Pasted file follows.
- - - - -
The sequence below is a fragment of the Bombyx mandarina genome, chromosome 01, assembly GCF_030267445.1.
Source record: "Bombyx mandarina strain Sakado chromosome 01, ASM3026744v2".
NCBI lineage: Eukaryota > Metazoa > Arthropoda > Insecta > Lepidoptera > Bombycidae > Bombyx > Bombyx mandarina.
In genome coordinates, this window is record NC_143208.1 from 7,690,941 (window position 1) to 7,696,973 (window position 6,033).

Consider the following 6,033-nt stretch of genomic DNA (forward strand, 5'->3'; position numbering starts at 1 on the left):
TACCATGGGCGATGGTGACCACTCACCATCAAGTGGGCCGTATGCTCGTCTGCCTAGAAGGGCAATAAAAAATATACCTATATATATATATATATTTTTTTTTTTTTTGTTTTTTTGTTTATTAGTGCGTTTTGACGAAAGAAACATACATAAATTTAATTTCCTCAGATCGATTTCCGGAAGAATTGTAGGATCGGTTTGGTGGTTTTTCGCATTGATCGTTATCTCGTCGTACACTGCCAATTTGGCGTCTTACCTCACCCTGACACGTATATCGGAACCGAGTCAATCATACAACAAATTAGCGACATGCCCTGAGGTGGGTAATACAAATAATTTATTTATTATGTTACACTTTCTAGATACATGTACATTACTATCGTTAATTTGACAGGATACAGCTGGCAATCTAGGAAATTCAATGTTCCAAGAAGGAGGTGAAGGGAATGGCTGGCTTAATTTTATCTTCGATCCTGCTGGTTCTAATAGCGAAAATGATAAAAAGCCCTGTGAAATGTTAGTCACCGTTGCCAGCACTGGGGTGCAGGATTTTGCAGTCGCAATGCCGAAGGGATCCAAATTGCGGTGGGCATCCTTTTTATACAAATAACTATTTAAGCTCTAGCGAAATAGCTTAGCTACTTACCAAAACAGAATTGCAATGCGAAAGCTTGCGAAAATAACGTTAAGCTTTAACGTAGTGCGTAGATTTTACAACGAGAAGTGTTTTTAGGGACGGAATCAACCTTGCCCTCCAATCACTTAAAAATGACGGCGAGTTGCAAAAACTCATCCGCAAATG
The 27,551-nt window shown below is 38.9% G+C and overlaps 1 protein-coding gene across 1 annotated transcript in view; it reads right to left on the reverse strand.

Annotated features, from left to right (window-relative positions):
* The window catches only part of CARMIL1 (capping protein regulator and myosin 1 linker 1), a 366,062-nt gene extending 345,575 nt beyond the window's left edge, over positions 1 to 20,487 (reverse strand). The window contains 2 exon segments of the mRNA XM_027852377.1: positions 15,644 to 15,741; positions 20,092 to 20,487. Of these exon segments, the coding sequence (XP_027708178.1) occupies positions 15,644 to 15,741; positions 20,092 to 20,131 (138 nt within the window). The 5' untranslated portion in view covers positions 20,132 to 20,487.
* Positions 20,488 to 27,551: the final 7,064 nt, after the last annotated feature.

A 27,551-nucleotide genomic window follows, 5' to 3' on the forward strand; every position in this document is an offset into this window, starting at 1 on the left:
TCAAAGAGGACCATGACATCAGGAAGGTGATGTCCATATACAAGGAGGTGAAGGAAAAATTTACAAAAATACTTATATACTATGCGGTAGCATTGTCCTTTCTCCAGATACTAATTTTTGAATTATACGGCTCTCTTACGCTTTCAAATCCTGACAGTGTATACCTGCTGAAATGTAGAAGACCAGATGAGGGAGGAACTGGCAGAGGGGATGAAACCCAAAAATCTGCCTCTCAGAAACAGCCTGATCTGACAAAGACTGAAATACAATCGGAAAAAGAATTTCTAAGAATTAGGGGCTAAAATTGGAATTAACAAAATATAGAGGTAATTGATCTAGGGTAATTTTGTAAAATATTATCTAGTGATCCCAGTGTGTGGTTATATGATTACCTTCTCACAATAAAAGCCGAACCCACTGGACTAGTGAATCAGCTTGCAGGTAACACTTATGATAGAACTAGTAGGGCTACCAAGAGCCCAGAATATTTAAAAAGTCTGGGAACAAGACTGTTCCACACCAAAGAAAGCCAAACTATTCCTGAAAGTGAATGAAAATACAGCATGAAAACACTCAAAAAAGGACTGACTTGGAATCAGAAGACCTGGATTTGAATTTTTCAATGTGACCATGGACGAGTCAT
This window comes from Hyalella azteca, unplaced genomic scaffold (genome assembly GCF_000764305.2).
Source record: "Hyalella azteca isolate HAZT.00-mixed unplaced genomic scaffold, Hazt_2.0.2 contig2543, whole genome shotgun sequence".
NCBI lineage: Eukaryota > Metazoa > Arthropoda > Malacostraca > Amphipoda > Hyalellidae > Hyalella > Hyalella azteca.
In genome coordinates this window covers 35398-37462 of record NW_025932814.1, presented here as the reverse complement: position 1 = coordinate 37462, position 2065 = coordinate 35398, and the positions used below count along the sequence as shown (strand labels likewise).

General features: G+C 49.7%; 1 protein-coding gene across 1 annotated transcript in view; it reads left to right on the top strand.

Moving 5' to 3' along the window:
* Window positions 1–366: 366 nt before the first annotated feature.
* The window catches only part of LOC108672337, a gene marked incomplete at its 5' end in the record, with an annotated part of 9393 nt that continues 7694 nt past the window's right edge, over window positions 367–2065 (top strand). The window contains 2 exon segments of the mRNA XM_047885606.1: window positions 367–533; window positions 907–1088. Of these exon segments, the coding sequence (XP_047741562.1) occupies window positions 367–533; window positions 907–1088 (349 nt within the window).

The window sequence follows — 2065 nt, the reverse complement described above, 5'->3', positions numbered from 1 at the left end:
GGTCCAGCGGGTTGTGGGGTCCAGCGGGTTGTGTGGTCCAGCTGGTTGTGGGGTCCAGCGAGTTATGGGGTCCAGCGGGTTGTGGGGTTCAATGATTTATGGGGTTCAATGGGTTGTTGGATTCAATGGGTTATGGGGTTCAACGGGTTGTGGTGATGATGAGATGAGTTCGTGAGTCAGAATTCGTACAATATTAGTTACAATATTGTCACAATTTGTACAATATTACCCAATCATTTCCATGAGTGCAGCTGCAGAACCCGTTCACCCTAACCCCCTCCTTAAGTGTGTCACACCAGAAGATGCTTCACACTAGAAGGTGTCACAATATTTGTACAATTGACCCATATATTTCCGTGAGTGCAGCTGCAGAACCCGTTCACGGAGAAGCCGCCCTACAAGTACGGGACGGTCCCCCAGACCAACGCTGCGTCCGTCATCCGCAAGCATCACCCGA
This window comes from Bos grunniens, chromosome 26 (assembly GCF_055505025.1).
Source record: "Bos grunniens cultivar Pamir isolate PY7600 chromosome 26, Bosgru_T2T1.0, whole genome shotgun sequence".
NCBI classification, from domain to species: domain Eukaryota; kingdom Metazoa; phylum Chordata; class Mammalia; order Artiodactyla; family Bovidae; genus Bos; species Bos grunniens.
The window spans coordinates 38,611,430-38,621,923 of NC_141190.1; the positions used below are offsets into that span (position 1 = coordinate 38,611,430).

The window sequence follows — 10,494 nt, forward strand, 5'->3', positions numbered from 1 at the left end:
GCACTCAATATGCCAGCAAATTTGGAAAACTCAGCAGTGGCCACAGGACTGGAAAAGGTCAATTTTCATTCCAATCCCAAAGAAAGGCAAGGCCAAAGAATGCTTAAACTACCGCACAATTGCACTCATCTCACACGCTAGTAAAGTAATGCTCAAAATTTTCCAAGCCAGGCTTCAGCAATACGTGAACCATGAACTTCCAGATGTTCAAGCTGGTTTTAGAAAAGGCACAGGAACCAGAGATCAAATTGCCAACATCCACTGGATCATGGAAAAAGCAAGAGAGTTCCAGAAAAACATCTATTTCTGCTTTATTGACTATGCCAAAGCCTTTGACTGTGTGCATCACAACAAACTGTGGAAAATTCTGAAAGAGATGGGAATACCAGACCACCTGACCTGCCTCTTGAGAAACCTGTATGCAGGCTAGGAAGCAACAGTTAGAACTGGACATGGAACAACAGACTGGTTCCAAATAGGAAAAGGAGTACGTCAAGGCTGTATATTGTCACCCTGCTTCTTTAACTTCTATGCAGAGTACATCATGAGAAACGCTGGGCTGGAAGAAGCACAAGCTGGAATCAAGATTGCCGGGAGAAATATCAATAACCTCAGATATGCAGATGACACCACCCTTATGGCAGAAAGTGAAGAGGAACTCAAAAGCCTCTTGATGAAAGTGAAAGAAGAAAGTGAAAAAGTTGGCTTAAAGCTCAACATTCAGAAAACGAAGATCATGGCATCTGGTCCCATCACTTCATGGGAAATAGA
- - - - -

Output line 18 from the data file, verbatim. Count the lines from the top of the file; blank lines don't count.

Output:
Moving 5' to 3' along the window: